Exciting! An 18th century house in Australia, and one so closely linked to one of the most famous and influential explorers ever.
Captain Cook wasn’t born in Australia!
And there weren’t European settlements in Australia until the 1780s! How could there be a proper stone cottage from 1750?
The answer is sad and prosaic.
The cottage was built in 1750, but not in its current location. It was built by Cook’s parents in England, sold in the 1930s, bought by a wealthy Australian, transported stone by stone to Melbourne, and re-assembled.
So really, it’s only kinda an 18th century cottage.
And the news gets worse.
Despite what everyone in Melbourne (with the exception of the cottage staff) will tell you, Captain Cook wasn’t born in the cottage. It was built by his parents, but it was built when he was TWENTY SIX! Yeah. It’s very doubtful he ever lived in it – more likely he just visited.
In fact, the closest the cottage really gets to Cook’s birth is a fragment of the column from the church he was baptised in in Merton, England.
Still, original or not it is the oldest building in Australia, and one of the few 18th century buildings I have ever seen (I really must get to Europe!).
The cottage is also fascinating in that it is a labourer’s house – Cook’s parents were simple farm workers, so even with 20th century plastering and a mish-mash of furniture, you got a clear sense of how ordinary people lived. The rooms are tiny, the staircase steep and narrow, the windows small.
The cottage was sort-of furnished, but I’m not enough of an expert on 18th century furniture and house fittings to confirm if they were accurate or not.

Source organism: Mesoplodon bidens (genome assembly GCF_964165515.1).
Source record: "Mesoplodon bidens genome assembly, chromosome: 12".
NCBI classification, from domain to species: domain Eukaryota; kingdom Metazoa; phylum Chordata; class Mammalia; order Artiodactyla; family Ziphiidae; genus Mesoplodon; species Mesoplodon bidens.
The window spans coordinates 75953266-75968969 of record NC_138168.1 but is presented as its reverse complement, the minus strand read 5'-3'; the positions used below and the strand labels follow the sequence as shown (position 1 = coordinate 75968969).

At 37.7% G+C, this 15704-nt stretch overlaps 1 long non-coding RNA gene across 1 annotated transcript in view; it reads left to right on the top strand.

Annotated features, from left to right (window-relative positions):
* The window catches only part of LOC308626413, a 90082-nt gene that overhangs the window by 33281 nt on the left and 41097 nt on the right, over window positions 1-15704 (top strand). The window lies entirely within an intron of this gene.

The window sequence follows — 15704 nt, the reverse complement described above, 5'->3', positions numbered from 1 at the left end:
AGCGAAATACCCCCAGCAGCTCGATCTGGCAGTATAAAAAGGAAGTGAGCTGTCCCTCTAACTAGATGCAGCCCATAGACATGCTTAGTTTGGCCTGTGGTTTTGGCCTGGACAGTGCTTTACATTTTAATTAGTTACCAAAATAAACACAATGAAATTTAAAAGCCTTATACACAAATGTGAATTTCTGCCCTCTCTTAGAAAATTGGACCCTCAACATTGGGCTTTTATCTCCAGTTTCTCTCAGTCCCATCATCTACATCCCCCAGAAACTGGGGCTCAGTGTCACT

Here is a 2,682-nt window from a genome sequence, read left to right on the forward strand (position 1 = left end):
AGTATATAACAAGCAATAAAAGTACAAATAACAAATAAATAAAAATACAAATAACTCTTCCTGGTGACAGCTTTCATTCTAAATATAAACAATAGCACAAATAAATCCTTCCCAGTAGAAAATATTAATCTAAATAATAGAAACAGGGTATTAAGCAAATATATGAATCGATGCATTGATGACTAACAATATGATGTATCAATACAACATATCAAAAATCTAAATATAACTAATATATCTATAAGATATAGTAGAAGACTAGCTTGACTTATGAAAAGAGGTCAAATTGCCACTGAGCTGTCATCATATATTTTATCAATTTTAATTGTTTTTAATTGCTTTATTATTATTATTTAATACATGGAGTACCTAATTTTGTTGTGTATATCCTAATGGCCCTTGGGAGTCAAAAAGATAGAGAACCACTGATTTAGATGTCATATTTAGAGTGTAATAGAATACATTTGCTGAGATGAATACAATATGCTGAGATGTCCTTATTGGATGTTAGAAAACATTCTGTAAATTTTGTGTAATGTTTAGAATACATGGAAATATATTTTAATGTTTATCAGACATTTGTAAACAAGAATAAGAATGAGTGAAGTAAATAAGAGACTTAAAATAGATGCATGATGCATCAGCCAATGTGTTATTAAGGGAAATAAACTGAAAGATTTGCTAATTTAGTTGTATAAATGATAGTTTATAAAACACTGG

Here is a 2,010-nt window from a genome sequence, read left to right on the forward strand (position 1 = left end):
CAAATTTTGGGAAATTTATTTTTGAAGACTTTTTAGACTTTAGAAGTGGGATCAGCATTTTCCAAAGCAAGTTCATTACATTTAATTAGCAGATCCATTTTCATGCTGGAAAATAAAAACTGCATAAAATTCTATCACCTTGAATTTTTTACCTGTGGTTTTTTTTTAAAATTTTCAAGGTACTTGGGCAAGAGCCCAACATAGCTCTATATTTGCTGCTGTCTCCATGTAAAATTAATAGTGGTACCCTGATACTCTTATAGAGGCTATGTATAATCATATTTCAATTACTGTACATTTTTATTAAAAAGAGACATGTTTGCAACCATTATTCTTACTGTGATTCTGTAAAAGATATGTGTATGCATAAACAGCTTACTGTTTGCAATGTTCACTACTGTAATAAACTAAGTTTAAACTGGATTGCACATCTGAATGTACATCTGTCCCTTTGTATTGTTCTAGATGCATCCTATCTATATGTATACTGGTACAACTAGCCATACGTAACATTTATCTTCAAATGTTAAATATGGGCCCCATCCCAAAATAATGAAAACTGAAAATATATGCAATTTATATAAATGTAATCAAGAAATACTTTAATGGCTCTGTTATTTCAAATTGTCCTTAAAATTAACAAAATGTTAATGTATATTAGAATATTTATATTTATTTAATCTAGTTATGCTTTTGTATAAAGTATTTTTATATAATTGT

I can confirm that sadly, all the textiles associated with the cottage are not accurate. The visitors stopping through did seem to really enjoy the dress up box with its shiny white wigs and 1970s crocheted shawls, and that’s how my enthusiasm for costuming started as a young girl, so full points for that.
To be perfectly honest, the inaccurate textiles didn’t bug me – you wouldn’t want real 18th century textiles on display in open rooms with harsh antipoedean sunshine. What did bug me was this:
It’s based on a photograph of a pretend 18th century family in one of the cottage’s educational displays. The photograph is well…unfortunate…but if you are going to do a painting you can make anything up, so they could have at least drawn people in somewhat accurate and plausible garments. Even just garments that fit. Gah!
Ok. So that made me grumpy.
What made me happy was the garden – a reproduction 18th century cottage garden. Some of the labels referred more to 19th century flower symbology than 18th century concepts, but the plants were lovely, and the garden was suitably focused on food and health, and properly untidy.
Other good stuff:
The price. At $5 the entry fee properly balanced funding the house and being accessible to a reasonable range of people. It certainly seemed popular – there was a steady stream of visitors, mostly families with children,
And the staff were great – lovely and friendly and enthusiastic about their work. They were certainly excited about getting a visitor from Hawaii.
The verdict? A charming place to visit, particularly suited for families and children.